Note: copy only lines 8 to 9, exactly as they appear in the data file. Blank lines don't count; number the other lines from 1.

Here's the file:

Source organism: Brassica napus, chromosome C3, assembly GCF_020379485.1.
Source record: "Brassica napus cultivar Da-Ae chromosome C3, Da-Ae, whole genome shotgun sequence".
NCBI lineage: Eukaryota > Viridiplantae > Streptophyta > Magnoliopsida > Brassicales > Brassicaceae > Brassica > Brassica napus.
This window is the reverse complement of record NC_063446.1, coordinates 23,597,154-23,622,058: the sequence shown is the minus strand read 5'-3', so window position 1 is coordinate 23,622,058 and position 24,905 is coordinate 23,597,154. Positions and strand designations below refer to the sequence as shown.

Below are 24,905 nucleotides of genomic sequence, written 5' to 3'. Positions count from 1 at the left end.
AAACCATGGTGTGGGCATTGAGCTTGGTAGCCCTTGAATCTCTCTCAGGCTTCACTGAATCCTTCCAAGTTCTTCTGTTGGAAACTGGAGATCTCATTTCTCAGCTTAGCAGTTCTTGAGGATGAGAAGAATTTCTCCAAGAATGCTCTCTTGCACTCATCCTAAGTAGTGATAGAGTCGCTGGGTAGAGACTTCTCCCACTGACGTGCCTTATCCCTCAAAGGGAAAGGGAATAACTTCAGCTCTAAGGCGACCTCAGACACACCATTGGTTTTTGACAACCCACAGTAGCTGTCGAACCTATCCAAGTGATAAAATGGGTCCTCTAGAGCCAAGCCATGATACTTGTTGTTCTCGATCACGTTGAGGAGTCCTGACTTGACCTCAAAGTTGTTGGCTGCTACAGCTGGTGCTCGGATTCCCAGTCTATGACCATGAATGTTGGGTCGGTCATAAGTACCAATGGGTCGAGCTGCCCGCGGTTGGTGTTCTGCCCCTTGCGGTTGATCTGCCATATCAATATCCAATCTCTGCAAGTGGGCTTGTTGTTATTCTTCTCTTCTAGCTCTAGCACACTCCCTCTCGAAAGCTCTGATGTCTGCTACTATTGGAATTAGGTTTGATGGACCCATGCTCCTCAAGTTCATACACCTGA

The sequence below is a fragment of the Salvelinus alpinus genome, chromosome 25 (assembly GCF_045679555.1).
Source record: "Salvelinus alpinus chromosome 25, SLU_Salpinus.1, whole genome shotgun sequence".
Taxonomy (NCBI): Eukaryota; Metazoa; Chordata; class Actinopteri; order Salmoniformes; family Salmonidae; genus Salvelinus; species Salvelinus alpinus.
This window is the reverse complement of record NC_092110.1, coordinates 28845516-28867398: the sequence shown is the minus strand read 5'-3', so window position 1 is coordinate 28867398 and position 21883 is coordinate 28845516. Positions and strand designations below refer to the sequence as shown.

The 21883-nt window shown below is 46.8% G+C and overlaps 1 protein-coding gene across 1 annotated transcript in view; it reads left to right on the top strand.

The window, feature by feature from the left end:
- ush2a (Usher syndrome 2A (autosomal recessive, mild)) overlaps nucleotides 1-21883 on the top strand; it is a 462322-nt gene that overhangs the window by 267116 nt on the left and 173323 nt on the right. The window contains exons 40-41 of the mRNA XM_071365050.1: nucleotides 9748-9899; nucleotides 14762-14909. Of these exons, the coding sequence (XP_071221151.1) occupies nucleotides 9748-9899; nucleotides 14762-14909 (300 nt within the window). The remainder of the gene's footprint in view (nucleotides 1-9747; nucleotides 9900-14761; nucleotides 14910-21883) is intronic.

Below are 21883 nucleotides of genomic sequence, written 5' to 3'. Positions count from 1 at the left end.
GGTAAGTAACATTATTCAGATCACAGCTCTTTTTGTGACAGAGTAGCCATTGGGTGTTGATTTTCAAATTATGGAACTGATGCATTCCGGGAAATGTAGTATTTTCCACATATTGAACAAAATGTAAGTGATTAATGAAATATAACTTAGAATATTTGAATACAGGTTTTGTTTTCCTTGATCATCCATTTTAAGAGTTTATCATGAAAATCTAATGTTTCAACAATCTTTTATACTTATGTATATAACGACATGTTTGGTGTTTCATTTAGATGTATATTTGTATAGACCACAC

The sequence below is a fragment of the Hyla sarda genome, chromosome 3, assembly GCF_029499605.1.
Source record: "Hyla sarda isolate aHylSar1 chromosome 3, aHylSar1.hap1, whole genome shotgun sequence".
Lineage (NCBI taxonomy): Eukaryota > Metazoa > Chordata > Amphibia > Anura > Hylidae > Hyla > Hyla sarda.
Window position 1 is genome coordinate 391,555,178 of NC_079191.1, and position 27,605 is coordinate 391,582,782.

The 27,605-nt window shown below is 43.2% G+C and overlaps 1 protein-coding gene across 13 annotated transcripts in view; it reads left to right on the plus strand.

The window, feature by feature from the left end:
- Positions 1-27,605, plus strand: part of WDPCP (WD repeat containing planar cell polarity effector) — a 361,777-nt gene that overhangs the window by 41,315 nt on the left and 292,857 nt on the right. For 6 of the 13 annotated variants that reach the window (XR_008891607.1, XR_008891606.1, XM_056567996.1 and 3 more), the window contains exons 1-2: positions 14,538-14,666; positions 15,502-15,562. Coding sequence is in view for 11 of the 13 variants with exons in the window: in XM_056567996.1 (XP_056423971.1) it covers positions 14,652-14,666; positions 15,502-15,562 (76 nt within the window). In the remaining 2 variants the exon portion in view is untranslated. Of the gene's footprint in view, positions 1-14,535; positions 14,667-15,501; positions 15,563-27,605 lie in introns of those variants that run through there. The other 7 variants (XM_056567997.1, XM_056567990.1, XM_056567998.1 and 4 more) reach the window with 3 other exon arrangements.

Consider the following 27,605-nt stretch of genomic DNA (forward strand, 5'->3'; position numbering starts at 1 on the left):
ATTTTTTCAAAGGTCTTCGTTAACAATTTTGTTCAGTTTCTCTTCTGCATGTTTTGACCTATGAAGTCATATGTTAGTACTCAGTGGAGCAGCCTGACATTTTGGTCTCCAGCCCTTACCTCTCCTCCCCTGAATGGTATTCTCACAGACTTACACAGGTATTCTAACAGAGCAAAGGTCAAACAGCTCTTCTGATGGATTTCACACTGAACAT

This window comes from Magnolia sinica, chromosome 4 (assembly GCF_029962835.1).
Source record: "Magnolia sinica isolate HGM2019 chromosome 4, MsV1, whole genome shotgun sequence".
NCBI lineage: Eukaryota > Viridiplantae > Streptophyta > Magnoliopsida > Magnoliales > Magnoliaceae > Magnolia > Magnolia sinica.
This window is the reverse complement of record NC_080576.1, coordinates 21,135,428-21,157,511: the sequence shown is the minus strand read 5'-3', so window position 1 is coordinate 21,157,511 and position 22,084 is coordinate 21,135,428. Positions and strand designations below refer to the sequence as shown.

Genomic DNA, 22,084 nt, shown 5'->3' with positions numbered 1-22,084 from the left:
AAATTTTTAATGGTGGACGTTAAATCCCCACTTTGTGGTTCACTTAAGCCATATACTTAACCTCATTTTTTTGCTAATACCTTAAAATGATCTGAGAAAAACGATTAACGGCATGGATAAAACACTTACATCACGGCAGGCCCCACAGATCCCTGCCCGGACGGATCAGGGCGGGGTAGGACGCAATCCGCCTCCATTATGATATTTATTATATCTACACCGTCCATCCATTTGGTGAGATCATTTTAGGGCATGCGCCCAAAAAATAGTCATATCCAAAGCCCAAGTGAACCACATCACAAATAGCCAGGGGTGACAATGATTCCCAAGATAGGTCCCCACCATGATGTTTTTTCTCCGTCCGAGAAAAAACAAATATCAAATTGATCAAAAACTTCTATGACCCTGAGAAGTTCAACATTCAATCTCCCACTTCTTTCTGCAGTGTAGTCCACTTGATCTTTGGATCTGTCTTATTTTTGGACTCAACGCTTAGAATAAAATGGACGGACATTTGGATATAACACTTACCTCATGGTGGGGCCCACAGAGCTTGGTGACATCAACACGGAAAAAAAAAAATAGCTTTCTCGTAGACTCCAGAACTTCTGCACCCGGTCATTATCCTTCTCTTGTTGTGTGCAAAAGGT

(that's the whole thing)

Source record: "Salvelinus alpinus chromosome 25, SLU_Salpinus.1, whole genome shotgun sequence".
Taxonomy (NCBI): Eukaryota; Metazoa; Chordata; class Actinopteri; order Salmoniformes; family Salmonidae; genus Salvelinus; species Salvelinus alpinus.